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UDP Listener / Server

by webfreakin (Initiate)
on Dec 30, 2007 at 09:34 UTC ( #659588=perlquestion: print w/replies, xml ) Need Help??

webfreakin has asked for the wisdom of the Perl Monks concerning the following question:

Dear Monks, I need to write a heavy duty UDP listener / server that is capable of listening to 1000's of UDP clients. Each client will send a 128 bytes data packets every few seconds and all of these need to be received on the UDP listener / server. I would like to what is my best approach? What modules from CPAN to use? Any help would be appreciated. Thanks, Ragger

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Re: UDP Listener / Server
by ikegami (Patriarch) on Dec 30, 2007 at 10:15 UTC

    IO::Socket::INET is a handy interface to create the socket.

    If you have multiple server sockets, IO::Select will allow you to wait them.

    recv will allow you to receive from the socket.

    You might need unpack to extract the data from the packet.

    Encode's decode will translate strings of bytes into strings of characters.

Re: UDP Listener / Server
by valdez (Monsignor) on Dec 30, 2007 at 10:42 UTC

    After reading what ikegami suggested, take a look also at perlipc man page; if you think this is too complicate, try with Net::Server, which will help you doing what was described in our comments.

    Ciao, Valerio

Re: UDP Listener / Server
by zentara (Archbishop) on Dec 30, 2007 at 16:36 UTC
    From my understanding, UDP is for simple messaging and they are not gauranteed to make it thru, like TCP is. So if your UDP server is hit with 1000's of messages at the same time, you might want to switch to TCP(with IO::Select) OR have multiple servers listening to lighten the possible simultaneous load.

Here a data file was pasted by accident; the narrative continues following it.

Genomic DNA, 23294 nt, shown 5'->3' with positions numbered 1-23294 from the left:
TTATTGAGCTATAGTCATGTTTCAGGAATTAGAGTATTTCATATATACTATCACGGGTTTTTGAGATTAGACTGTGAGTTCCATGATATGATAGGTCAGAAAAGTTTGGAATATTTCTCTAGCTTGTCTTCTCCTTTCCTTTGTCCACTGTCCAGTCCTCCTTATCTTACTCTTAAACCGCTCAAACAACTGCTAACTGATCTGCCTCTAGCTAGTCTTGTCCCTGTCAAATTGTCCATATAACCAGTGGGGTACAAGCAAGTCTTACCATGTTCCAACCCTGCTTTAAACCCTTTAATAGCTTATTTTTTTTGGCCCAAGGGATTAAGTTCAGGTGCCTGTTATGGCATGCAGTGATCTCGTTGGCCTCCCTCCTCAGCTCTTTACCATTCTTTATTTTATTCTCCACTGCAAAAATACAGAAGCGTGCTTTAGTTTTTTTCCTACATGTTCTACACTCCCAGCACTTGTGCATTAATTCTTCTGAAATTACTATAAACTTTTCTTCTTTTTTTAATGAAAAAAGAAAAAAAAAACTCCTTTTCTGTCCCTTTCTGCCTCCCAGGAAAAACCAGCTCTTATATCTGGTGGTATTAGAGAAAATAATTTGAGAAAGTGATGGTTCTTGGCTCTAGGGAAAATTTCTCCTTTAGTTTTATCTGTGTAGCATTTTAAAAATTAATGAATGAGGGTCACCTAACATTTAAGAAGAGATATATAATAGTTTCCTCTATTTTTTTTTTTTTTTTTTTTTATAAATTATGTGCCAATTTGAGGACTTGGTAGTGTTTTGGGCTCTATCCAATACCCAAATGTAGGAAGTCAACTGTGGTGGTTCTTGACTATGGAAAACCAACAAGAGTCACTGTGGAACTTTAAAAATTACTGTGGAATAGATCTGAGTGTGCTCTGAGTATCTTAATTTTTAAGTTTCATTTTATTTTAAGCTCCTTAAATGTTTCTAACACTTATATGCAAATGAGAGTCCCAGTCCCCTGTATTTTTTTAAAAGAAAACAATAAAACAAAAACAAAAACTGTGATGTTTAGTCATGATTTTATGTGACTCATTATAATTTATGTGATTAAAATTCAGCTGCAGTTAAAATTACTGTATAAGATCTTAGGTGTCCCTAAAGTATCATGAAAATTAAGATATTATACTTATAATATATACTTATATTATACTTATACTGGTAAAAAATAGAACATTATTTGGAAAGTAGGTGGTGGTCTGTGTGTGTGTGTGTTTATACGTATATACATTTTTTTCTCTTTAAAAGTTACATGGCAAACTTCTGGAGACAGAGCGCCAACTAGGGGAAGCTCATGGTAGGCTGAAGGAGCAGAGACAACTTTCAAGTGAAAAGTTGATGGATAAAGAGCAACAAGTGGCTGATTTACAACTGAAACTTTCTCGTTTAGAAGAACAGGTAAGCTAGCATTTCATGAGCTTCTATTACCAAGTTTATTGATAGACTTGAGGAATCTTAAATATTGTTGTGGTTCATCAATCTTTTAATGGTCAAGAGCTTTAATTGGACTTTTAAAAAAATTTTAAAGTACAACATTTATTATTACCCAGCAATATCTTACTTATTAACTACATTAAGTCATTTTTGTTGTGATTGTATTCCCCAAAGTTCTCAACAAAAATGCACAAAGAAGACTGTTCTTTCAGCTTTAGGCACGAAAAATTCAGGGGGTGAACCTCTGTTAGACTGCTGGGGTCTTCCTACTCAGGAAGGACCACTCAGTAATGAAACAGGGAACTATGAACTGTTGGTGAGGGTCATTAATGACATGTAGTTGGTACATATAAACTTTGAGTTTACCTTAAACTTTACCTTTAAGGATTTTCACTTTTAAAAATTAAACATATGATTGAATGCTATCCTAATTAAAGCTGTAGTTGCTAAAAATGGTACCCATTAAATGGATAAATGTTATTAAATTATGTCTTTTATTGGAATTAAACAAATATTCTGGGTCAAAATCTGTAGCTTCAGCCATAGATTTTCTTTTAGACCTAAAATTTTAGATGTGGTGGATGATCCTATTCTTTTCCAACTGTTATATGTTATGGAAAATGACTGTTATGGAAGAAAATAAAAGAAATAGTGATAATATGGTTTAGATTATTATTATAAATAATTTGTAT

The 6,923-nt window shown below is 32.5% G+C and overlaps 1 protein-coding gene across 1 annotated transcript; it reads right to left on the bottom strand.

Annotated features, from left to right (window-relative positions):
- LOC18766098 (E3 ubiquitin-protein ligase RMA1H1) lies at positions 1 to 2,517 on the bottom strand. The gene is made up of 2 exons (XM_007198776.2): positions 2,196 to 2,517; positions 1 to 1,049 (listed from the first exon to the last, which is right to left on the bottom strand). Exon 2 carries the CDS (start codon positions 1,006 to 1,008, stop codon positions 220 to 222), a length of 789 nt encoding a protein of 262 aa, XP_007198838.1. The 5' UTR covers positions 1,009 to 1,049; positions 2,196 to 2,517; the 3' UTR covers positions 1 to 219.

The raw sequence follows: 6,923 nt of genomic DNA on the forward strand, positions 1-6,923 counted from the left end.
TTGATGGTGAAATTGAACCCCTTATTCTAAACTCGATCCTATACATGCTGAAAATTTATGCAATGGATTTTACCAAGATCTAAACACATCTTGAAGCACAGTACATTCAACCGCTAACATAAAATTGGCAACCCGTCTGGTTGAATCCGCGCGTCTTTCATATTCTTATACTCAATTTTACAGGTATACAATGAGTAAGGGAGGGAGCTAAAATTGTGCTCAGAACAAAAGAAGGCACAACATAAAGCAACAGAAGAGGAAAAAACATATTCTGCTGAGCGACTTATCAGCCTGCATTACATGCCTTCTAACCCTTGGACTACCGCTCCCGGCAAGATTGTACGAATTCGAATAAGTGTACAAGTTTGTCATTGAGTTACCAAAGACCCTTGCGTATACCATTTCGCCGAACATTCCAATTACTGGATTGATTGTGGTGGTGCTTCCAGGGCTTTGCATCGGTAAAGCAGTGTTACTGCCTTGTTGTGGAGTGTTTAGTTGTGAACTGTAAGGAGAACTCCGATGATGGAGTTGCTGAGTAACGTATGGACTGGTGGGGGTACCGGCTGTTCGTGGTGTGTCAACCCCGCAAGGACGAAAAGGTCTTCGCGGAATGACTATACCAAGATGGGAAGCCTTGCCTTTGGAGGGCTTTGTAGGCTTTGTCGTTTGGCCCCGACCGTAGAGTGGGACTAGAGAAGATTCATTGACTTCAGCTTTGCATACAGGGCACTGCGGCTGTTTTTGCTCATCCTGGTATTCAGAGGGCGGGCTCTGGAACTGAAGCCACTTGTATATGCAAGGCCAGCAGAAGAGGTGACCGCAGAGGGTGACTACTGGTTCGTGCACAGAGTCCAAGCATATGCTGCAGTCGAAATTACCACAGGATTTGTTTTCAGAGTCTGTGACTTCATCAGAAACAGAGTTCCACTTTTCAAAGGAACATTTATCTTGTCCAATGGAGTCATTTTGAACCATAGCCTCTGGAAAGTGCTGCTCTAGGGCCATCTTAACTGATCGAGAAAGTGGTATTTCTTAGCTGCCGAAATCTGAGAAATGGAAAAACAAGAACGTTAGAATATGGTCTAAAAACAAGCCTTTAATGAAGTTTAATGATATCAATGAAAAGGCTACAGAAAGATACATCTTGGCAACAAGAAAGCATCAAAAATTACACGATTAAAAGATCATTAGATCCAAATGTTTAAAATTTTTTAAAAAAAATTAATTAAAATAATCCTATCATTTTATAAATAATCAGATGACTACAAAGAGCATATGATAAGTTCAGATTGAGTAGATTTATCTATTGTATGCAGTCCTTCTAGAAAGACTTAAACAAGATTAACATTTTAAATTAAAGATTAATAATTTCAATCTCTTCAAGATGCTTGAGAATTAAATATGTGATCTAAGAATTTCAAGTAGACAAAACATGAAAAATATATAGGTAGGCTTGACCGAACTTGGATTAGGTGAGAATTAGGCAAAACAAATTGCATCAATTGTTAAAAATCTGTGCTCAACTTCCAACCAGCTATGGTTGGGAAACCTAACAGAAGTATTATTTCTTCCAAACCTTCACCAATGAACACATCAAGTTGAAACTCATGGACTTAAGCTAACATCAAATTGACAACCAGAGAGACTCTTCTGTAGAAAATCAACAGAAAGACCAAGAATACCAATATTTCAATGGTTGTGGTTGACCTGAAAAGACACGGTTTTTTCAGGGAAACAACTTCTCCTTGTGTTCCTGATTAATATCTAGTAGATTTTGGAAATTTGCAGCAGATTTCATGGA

Anyways, this is from the Cookbook Chapter 17

    #server #!/usr/bin/perl -w # udpqotd - UDP message server use strict; use IO::Socket; my($sock, $newmsg, $hishost, $MAXLEN, $PORTNO); $MAXLEN = 1024; $PORTNO = 5151; $sock = IO::Socket::INET->new( LocalPort => $PORTNO, Proto => 'udp') or die "socket: $@"; print "Awaiting UDP messages on port $PORTNO\n"; while ($sock->recv($newmsg, $MAXLEN)) { my($port, $ipaddr) = sockaddr_in($sock->peername); $hishost = gethostbyaddr($ipaddr, AF_INET); print "Client $hishost said $newmsg\n"; $sock->send("CONFIRMED: $newmsg "); } die "recv: $!"; # You can't use the telnet program to talk to this server. You # have to use a dedicated client.
    #client #!/usr/bin/perl -w # udpmsg - send a message to the udpquotd server use IO::Socket; use strict; my($sock, $msg, $port, $ipaddr, $hishost, $MAXLEN, $PORTNO, $TIMEOUT); $MAXLEN = 1024; $PORTNO = 5151; $TIMEOUT = 5; $sock = IO::Socket::INET->new(Proto => 'udp', PeerPort => $PORTNO, PeerAddr => 'localhost') or die "Creating socket: $!\n"; $msg = 'testmessage'.time; $sock->send($msg) or die "send: $!"; eval { local $SIG{ALRM} = sub { die "alarm time out" }; alarm $TIMEOUT; $sock->recv($msg, $MAXLEN) or die "recv: $!"; alarm 0; 1; # return value from eval on normalcy } or die "recv from localhost timed out after $TIMEOUT seconds.\n"; print "Server $hishost responded $msg\n"; # This time when we create the socket, we supply a peer host and # port at the start, allowing us to omit that information in the send. # We've added an alarm timeout in case the server isn't responsive, # or maybe not even alive. Because recv is a blocking system call that + # may not return, we wrap it in the standard eval block construct # for timing out a blocking operation.

    I'm not really a human, but I play one on earth. Cogito ergo sum a bum
Re: Multi-threaded UDP Listener / Server
by Anonymous Monk on Dec 31, 2007 at 05:52 UTC
    Thanks for those suggestions! I have been thinking and my requirement could be better titled as - "Multi-threaded UDP Listener / Server" I have been thinking of using POE and/or forking but am not sure what might be a better approach. I will always have data being received on the port. This could be one packet, 10's or 100's or 1000's. I assume I cannot use TCP because of the fact the TCP will send out an acknowledge, it might take more time than UDP and will also use server resources. I might be wrong, so please correct me. Further, my UDP clients have nothing built in to acknowledge the server. I was looking at the pre-forking server script in the Perl cookbook and was wondering if that is the right approach? Thanks for the help. Ragger

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